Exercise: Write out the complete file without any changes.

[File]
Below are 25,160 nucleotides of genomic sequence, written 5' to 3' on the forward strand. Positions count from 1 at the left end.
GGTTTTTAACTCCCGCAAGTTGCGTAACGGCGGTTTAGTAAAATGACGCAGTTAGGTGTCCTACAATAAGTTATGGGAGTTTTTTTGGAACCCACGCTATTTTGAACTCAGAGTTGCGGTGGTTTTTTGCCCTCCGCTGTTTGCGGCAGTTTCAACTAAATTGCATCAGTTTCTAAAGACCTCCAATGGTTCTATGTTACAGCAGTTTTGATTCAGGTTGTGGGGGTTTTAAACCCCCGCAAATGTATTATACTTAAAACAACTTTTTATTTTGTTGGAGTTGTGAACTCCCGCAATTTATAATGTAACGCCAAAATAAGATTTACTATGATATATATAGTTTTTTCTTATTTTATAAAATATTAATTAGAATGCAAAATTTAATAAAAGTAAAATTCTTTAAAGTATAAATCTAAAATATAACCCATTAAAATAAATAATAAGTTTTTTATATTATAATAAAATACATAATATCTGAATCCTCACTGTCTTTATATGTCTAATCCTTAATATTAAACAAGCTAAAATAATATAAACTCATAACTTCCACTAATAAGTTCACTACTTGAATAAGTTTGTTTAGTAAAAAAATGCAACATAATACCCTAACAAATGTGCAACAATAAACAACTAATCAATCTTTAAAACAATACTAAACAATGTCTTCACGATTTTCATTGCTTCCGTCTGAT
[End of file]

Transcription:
Below are 25,160 nucleotides of genomic sequence, written 5' to 3' on the forward strand. Positions count from 1 at the left end.
GGTTTTTAACTCCCGCAAGTTGCGTAACGGCGGTTTAGTAAAATGACGCAGTTAGGTGTCCTACAATAAGTTATGGGAGTTTTTTTGGAACCCACGCTATTTTGAACTCAGAGTTGCGGTGGTTTTTTGCCCTCCGCTGTTTGCGGCAGTTTCAACTAAATTGCATCAGTTTCTAAAGACCTCCAATGGTTCTATGTTACAGCAGTTTTGATTCAGGTTGTGGGGGTTTTAAACCCCCGCAAATGTATTATACTTAAAACAACTTTTTATTTTGTTGGAGTTGTGAACTCCCGCAATTTATAATGTAACGCCAAAATAAGATTTACTATGATATATATAGTTTTTTCTTATTTTATAAAATATTAATTAGAATGCAAAATTTAATAAAAGTAAAATTCTTTAAAGTATAAATCTAAAATATAACCCATTAAAATAAATAATAAGTTTTTTATATTATAATAAAATACATAATATCTGAATCCTCACTGTCTTTATATGTCTAATCCTTAATATTAAACAAGCTAAAATAATATAAACTCATAACTTCCACTAATAAGTTCACTACTTGAATAAGTTTGTTTAGTAAAAAAATGCAACATAATACCCTAACAAATGTGCAACAATAAACAACTAATCAATCTTTAAAACAATACTAAACAATGTCTTCACGATTTTCATTGCTTCCGTCTGAT